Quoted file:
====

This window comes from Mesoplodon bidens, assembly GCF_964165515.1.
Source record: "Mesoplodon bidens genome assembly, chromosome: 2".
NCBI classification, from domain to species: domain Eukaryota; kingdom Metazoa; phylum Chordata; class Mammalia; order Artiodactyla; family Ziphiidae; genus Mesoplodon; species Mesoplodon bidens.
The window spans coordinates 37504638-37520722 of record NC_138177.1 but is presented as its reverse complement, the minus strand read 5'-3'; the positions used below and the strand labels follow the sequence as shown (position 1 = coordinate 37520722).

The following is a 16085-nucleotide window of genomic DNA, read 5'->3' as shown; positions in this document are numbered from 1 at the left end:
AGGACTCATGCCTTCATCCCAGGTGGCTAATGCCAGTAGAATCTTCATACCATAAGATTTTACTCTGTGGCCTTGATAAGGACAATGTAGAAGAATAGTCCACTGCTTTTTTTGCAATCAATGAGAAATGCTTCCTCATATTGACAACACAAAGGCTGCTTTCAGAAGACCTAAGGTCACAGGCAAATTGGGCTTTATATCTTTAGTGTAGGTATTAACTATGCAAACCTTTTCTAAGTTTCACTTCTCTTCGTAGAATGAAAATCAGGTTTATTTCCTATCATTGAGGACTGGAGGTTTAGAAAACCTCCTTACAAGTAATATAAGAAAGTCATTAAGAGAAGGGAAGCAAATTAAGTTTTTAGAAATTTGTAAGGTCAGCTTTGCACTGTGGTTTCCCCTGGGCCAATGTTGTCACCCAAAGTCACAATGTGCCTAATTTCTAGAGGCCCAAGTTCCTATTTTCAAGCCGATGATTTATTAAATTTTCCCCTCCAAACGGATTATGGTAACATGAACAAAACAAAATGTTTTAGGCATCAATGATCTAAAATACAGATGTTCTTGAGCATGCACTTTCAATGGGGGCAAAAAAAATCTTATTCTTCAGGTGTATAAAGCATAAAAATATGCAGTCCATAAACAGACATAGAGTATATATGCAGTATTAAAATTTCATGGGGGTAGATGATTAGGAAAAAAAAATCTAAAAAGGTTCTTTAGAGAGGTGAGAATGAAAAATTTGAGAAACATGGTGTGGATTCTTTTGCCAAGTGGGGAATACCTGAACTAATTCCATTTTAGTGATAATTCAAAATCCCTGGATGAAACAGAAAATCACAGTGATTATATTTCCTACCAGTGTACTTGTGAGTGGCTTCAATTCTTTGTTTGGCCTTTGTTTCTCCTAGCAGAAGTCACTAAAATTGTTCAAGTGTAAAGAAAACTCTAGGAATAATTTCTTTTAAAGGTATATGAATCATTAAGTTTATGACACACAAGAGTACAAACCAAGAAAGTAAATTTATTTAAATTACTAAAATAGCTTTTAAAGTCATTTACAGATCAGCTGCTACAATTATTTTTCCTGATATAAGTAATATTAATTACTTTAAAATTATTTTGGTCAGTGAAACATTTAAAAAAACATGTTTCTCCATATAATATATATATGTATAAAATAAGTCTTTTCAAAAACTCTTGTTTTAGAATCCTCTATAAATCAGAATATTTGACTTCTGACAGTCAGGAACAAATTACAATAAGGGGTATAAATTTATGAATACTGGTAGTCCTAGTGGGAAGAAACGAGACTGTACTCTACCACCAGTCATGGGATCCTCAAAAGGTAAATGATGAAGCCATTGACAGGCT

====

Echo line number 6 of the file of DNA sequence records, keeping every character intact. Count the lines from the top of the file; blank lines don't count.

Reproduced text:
AGGACTCATGCCTTCATCCCAGGTGGCTAATGCCAGTAGAATCTTCATACCATAAGATTTTACTCTGTGGCCTTGATAAGGACAATGTAGAAGAATAGTCCACTGCTTTTTTTGCAATCAATGAGAAATGCTTCCTCATATTGACAACACAAAGGCTGCTTTCAGAAGACCTAAGGTCACAGGCAAATTGGGCTTTATATCTTTAGTGTAGGTATTAACTATGCAAACCTTTTCTAAGTTTCACTTCTCTTCGTAGAATGAAAATCAGGTTTATTTCCTATCATTGAGGACTGGAGGTTTAGAAAACCTCCTTACAAGTAATATAAGAAAGTCATTAAGAGAAGGGAAGCAAATTAAGTTTTTAGAAATTTGTAAGGTCAGCTTTGCACTGTGGTTTCCCCTGGGCCAATGTTGTCACCCAAAGTCACAATGTGCCTAATTTCTAGAGGCCCAAGTTCCTATTTTCAAGCCGATGATTTATTAAATTTTCCCCTCCAAACGGATTATGGTAACATGAACAAAACAAAATGTTTTAGGCATCAATGATCTAAAATACAGATGTTCTTGAGCATGCACTTTCAATGGGGGCAAAAAAAATCTTATTCTTCAGGTGTATAAAGCATAAAAATATGCAGTCCATAAACAGACATAGAGTATATATGCAGTATTAAAATTTCATGGGGGTAGATGATTAGGAAAAAAAAATCTAAAAAGGTTCTTTAGAGAGGTGAGAATGAAAAATTTGAGAAACATGGTGTGGATTCTTTTGCCAAGTGGGGAATACCTGAACTAATTCCATTTTAGTGATAATTCAAAATCCCTGGATGAAACAGAAAATCACAGTGATTATATTTCCTACCAGTGTACTTGTGAGTGGCTTCAATTCTTTGTTTGGCCTTTGTTTCTCCTAGCAGAAGTCACTAAAATTGTTCAAGTGTAAAGAAAACTCTAGGAATAATTTCTTTTAAAGGTATATGAATCATTAAGTTTATGACACACAAGAGTACAAACCAAGAAAGTAAATTTATTTAAATTACTAAAATAGCTTTTAAAGTCATTTACAGATCAGCTGCTACAATTATTTTTCCTGATATAAGTAATATTAATTACTTTAAAATTATTTTGGTCAGTGAAACATTTAAAAAAACATGTTTCTCCATATAATATATATATGTATAAAATAAGTCTTTTCAAAAACTCTTGTTTTAGAATCCTCTATAAATCAGAATATTTGACTTCTGACAGTCAGGAACAAATTACAATAAGGGGTATAAATTTATGAATACTGGTAGTCCTAGTGGGAAGAAACGAGACTGTACTCTACCACCAGTCATGGGATCCTCAAAAGGTAAATGATGAAGCCATTGACAGGCT